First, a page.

The Hawkeyes were also at Iowa Western to see defensive tackle Elijah James, who originally committed to Kentucky but returned to junior college this spring to finish up academically. 

Three-star Alabama defensive end Ethan Rinke told me he texts with Bell every day, and he's hoping Iowa makes a decision about whether or not they'll offer him by this weekend.

Iowa Western defensive tackle Atlias Bell (98) is receiving recruiting interest from Iowa and Iowa State, among others.

Rice graduate transfer Zach Abercrumbia is still on track to officially visit Iowa the weekend of Feb. 1. 

The Hawkeyes are still involved with three-star Alabama defensive end Michael Lockhart, whose stock has exploded since December. 

Miles Younger, an unrated defensive end out of Georgia, told me he hasn't heard from Iowa since Bell visited him at school last week.

Deven Brantley, a three-star defensive end who Iowa also visited last week, just committed to East Tennessee State.

Rivals is reporting that Minnesota two-star defensive tackle Kyle Atkinson is also hearing from Iowa.

Outside of Xavier Foster, who is poised to have the biggest breakout in the 2020 class between now and the end of the July evaluation period? — @ArbyNiar

Iowa's 2020 basketball class isn't as deep as 2019's, but it's still got some high-end talent at the top. The main six are Oskaloosa forward Xavier Foster, Iowa City West forward Even Brauns, Norwalk point guard Bowen Born, North Scott wing Ty Anderson, West Des Moines Valley forward Will Berg and Highland Riverside forward Zack Lasek.

Foster could make some more waves this AAU season, but he has already technically broken out. So if I pick him, that's cheating.

I'm going to go with Born here. I saw him command his offense and rack up 35 points in a 65-61 win over Carlisle last week. He demonstrated marked improvement since the last time I saw him this summer, and I'm confident college coaches will see that this spring and summer, too.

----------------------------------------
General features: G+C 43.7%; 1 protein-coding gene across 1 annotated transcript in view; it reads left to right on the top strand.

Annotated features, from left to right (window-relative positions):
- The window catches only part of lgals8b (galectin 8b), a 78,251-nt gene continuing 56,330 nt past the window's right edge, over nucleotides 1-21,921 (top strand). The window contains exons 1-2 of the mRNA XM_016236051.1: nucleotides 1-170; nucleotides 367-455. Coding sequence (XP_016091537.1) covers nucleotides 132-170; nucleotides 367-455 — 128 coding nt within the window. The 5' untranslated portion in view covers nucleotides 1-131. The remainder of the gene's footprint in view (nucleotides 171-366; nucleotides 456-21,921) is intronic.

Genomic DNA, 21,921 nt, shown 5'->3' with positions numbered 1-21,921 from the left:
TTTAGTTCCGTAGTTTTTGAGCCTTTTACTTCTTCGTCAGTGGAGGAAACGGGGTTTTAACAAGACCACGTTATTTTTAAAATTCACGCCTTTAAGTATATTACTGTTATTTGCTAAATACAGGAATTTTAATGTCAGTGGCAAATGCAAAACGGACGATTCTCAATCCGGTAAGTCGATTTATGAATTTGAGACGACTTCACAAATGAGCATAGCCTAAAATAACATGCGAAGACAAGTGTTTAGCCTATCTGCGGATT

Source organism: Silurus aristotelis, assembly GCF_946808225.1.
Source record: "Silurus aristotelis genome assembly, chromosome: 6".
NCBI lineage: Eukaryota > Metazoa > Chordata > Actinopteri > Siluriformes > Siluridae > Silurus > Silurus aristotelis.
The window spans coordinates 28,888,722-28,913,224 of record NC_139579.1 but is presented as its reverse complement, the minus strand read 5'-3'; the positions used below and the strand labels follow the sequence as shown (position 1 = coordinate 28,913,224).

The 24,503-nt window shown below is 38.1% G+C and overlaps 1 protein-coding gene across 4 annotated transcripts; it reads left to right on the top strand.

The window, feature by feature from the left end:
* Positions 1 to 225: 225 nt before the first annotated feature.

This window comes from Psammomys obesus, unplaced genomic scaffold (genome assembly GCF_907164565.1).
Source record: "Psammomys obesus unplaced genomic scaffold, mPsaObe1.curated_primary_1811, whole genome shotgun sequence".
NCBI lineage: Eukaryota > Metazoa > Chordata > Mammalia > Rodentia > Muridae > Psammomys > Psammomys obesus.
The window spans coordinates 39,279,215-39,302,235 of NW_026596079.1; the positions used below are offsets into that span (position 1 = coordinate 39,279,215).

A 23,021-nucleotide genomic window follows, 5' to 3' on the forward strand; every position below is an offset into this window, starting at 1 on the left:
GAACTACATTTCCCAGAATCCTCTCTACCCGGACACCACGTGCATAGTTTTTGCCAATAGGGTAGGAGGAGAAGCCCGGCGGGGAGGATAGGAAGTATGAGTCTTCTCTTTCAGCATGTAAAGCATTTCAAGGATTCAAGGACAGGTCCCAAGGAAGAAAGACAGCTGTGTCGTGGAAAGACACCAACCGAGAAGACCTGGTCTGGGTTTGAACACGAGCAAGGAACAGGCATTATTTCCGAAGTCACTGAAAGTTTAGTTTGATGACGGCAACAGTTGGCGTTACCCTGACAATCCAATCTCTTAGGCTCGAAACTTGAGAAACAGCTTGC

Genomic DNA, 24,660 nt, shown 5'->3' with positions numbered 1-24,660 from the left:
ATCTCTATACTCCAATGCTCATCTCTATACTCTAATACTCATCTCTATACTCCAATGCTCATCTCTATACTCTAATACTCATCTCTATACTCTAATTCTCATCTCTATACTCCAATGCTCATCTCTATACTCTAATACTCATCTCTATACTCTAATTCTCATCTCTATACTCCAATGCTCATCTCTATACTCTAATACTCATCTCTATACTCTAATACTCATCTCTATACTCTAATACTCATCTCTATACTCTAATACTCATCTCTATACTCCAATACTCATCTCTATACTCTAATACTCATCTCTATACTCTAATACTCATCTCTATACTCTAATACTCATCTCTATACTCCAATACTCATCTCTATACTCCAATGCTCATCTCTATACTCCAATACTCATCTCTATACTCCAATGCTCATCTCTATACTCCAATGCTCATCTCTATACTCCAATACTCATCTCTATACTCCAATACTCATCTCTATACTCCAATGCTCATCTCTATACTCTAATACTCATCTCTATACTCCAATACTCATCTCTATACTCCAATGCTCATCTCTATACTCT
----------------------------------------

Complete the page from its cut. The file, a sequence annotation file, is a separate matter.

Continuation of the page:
Will it be enough for someone else to offer and give Drake and Northern Iowa some competition? We'll see. I think it should.

One school to watch is Creighton, which just hosted Born for an unofficial visit two weekends ago. The 5-11 lefty point guard — who has also added some bounce to his game — played in open gyms at Creighton this preseason, and coaches have been showing interest ever since. 

Niko Medved and his staff liked Born when they were at Drake, and they carried that interest with them to Colorado State. They haven't been as active in Born's recruitment, but I wouldn't be surprised to see Ali Farokhmanesh or JR Blount on the sidelines of one of Born's games with the Iowa Barnstormers this AAU season.

Iowa State, Nebraska and Minnesota are aware of Born. Davidson called in June. Low-majors, such as Nebraska-Omaha and Miami of Ohio, have also been involved.

That's a good chunk of schools who have Born on their radar. Once the college basketball season ends and coaches can focus more on recruiting, we'll see if things start to pick up.

Matthew Bain covers college football and basketball recruiting for the Des Moines Register. He also helps out with Iowa and Iowa State football and basketball coverage for HawkCentral and Cyclone Insider. Contact him at mbain@dmreg.com and follow him on Twitter @MatthewBain_.